Understanding the Andersen Effect

The Andersen Effect is a reference to auditors performing even more due diligence than previously required in order to prevent the kinds of financial, accounting errors, and mishaps that precipitated Enron's collapse in 2001.

The Andersen Effect gets its name from former Chicago-based accounting firm Arthur Andersen LLP. By 2001, Arthur Andersen had grown into one of the Big 5 accounting firms, joining the likes of PricewaterhouseCoopers, Deloitte Touche Tohmatsu, Ernst & Young, and KPMG. At its peak, Arthur Andersen employed nearly 28,000 people in the U.S., and 85,000 worldwide. The firm was known globally for its ability to deploy experts internationally to advise multinational businesses across its auditing, tax, and consulting practices.

Key Takeaways

  • The Andersen Effect gets its name from the former Chicago-based accounting firm Arthur Andersen LLP and its connection to what became known as the Enron scandal.
  • By 2002, it all came tumbling down for Arthur Andersen as more faulty audits were discovered in the course of the Enron indictment and investigation.
  • The Sarbanes-Oxley Act of 2002 was passed by Congress to establish new or expanded Federal requirements for all U.S. public companies, management, and public accounting firms to prevent another Enron and Andersen Effect.

From a "Big 5" to Collapse

By 2002, all of the trust and glory came tumbling down. That June, Andersen was convicted of obstruction of justice for shredding documents related to its audit of Enron, resulting in what infamously became known as the Enron scandal. Even the Securities and Exchange Commission (SEC) did not emerge unscathed. Many accused the oversight commission of being "asleep at the wheel." But aside from Enron, the up-until-then highly reputable and respected Arthur Andersen stood the most to lose, and it did.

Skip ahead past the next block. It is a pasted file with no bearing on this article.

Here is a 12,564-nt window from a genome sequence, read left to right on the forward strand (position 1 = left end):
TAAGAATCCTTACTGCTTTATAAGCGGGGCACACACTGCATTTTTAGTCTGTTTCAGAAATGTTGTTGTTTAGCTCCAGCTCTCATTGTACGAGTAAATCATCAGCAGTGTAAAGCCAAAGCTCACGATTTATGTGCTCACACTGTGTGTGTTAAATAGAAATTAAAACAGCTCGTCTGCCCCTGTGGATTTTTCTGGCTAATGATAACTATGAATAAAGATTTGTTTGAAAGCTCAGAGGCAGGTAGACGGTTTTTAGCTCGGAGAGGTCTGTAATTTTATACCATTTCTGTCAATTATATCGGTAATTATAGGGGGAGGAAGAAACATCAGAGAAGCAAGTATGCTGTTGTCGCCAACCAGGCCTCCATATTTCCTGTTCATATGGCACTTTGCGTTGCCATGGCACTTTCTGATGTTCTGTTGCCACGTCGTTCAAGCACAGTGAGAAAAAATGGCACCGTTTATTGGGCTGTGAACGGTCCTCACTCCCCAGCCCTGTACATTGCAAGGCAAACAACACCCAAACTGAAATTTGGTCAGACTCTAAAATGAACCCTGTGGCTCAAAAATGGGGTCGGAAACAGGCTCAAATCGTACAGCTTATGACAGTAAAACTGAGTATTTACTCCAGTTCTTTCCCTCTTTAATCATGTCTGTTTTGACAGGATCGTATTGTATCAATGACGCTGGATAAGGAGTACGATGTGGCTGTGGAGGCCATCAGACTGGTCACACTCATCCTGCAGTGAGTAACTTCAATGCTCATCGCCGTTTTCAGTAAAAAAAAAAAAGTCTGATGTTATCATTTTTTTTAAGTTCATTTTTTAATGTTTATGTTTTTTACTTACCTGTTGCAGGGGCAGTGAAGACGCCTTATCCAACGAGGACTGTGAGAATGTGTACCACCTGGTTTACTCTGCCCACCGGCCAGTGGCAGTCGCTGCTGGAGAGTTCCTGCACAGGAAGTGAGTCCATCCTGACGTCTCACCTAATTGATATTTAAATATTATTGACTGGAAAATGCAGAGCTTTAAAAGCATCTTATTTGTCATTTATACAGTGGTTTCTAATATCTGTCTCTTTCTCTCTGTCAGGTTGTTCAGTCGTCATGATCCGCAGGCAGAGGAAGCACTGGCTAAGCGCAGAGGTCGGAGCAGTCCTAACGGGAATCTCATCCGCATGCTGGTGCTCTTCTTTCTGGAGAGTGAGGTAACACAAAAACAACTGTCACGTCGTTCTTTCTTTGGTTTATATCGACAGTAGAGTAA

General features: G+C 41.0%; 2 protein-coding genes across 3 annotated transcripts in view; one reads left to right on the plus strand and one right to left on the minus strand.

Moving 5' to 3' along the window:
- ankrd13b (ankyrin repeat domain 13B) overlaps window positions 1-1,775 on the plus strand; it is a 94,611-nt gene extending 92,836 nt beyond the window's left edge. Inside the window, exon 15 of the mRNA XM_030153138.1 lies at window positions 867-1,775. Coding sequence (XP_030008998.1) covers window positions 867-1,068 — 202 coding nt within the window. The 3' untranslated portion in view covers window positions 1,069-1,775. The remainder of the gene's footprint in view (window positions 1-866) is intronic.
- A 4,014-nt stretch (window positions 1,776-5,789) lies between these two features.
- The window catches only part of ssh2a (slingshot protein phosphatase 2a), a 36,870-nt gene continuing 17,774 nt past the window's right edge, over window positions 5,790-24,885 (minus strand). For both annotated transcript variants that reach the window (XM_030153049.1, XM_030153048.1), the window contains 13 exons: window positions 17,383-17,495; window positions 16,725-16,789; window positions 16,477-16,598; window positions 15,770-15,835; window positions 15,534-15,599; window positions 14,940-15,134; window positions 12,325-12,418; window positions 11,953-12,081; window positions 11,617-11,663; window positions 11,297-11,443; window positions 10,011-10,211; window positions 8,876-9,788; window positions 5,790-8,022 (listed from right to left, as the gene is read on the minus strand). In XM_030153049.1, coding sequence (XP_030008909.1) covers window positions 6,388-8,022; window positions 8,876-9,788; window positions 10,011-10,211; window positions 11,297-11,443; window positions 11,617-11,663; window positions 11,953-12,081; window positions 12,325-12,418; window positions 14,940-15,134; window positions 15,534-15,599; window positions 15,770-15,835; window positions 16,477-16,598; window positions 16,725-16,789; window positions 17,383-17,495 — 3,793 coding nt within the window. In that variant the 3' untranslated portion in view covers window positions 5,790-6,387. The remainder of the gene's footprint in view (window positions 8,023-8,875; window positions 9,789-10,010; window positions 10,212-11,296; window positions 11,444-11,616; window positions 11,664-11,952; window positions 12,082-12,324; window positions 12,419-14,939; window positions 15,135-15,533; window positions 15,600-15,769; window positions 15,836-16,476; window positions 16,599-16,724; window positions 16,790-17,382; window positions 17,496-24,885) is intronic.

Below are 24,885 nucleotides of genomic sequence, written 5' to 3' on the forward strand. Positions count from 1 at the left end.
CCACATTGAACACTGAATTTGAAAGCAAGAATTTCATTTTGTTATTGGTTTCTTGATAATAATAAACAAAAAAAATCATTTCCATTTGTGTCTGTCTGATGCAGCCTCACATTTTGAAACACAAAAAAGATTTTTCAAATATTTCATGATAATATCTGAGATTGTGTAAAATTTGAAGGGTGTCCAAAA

More faulty audits on behalf of Arthur Andersen were discovered in the course of the Enron indictment and investigation. Big-name accounting scandals linked to Arthur Andersen went on to include Waste Management, Sunbeam, and WorldCom.

Sarbanes-Oxley

The subsequent bankruptcy of WorldCom, which quickly surpassed Enron as the biggest bankruptcy in history at that time, resulted in a classic domino effect of accounting and corporate scandals. The industry's reaction was a swift attempt to avoid the Andersen Effect by employing strong corporate governance and heighten accounting controls.

In response to the series of accounting scandals set off by Arthur Andersen, the U.S. Congress passed the Sarbanes–Oxley Act of 2002 (SOX). The federal law established new or expanded requirements for all U.S. public company boards, management, and public accounting firms. An unexpected additional positive outcome of SOX is that this extra level of scrutiny has resulted in companies restating their earnings even if they have not necessarily intentionally misrepresented accounting information.

The Bottom Line

Even some of the biggest, most well respected, and most trustworthy accounting firms can collapse due to mismanagement or missteps taken on behalf of a client. Sarbanes-Oxley was passed to protect the client or investor. But while not always acknowledged, the added scrutiny also protects companies and public accounting firms from making the kinds of mistakes that could ultimately contribute to their undoing.